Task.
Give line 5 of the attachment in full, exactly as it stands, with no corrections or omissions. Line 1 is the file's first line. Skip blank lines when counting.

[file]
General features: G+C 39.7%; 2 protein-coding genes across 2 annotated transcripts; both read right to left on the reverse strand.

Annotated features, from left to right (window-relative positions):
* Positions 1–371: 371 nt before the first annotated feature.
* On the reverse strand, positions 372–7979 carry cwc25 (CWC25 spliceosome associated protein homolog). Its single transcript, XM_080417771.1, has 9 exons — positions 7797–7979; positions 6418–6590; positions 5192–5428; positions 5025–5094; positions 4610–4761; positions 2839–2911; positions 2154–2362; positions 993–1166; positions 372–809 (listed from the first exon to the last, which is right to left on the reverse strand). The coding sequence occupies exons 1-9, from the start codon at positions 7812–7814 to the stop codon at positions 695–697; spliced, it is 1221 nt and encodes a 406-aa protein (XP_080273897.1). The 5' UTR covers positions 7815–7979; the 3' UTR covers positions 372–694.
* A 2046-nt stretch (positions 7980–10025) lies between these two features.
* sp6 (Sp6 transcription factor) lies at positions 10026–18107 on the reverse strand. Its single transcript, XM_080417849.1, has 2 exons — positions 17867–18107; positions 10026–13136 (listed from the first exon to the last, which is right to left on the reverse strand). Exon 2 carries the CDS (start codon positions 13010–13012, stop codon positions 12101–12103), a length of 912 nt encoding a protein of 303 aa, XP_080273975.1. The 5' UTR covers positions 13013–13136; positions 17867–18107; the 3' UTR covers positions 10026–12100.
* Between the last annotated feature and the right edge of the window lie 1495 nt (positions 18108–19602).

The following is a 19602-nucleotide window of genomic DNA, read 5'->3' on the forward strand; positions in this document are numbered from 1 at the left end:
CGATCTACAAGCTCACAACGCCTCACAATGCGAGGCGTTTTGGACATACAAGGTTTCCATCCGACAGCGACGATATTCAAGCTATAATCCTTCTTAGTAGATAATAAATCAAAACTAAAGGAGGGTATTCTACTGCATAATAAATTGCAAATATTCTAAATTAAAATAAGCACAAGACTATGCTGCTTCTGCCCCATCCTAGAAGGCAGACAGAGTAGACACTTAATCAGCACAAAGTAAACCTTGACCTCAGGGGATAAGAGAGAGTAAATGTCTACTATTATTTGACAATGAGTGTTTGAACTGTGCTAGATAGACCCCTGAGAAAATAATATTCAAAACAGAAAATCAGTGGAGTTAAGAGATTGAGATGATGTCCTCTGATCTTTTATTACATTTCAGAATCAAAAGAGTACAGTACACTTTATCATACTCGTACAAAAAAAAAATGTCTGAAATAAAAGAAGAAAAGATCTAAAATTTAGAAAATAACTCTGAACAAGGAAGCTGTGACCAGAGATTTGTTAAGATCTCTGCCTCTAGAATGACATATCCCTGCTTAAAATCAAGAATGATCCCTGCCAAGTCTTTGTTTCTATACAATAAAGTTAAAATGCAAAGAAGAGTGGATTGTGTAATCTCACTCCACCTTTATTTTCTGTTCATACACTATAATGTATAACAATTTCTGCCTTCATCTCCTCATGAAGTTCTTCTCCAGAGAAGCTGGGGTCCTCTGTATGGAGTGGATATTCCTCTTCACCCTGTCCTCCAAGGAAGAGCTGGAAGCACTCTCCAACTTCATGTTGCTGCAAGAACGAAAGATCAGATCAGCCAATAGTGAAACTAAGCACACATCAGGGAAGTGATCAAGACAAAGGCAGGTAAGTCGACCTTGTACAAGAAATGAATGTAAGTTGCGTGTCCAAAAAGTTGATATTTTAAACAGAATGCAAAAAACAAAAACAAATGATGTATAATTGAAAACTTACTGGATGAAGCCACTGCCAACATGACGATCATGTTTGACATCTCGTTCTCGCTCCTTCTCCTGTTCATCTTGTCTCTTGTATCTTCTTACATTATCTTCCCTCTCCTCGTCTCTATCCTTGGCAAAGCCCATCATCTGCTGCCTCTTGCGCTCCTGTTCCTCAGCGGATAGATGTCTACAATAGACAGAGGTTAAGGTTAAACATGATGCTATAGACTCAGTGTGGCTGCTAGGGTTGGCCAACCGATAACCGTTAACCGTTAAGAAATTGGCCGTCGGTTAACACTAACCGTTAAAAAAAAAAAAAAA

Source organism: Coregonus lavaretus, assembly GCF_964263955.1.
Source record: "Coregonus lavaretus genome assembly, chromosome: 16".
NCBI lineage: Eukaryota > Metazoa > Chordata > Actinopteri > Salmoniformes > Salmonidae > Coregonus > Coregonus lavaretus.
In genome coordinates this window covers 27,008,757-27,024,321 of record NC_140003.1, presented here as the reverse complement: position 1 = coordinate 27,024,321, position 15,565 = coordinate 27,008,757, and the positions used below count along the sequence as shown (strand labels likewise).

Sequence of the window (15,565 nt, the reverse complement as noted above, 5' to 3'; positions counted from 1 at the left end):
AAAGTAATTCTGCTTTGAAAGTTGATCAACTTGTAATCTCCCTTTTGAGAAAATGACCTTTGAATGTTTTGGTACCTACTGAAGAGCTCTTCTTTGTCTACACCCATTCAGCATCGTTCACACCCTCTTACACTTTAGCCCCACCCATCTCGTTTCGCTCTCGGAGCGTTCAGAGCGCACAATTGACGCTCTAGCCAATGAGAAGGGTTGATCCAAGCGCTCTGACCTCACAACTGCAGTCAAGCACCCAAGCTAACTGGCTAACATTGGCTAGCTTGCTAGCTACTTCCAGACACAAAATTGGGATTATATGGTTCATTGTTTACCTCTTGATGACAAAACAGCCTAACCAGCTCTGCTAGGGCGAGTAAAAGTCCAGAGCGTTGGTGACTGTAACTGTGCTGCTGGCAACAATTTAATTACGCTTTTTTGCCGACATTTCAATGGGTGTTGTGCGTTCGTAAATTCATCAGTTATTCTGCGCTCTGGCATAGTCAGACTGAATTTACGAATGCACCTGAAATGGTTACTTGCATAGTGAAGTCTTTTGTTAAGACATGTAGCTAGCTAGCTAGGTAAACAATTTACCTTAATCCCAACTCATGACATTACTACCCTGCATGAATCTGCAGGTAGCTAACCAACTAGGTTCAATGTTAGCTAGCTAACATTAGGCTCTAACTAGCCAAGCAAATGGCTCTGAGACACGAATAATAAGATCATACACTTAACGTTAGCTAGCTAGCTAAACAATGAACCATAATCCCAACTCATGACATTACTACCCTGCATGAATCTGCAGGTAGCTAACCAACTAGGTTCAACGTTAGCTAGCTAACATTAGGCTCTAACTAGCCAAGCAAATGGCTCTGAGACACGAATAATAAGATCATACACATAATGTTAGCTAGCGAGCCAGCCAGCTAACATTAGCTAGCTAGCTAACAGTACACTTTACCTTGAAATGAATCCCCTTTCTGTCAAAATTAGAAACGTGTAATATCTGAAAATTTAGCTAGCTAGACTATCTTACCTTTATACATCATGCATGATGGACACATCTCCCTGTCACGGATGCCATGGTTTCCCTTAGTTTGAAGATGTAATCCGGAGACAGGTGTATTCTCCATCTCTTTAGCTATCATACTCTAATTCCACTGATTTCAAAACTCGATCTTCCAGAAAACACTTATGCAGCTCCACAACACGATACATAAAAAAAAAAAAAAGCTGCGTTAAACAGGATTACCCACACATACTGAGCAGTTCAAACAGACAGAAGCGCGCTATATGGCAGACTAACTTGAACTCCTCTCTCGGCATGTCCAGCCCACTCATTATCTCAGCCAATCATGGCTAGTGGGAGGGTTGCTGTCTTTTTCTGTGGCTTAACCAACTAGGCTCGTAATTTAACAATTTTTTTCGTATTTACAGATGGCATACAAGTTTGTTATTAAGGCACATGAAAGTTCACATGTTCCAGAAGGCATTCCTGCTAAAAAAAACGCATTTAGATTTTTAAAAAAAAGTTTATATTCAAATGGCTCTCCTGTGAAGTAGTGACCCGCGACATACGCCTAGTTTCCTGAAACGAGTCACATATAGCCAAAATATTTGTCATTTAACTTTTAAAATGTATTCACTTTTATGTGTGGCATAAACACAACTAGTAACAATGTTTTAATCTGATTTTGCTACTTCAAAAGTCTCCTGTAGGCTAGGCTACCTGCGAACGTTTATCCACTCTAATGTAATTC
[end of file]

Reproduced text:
* A 2046-nt stretch (positions 7980–10025) lies between these two features.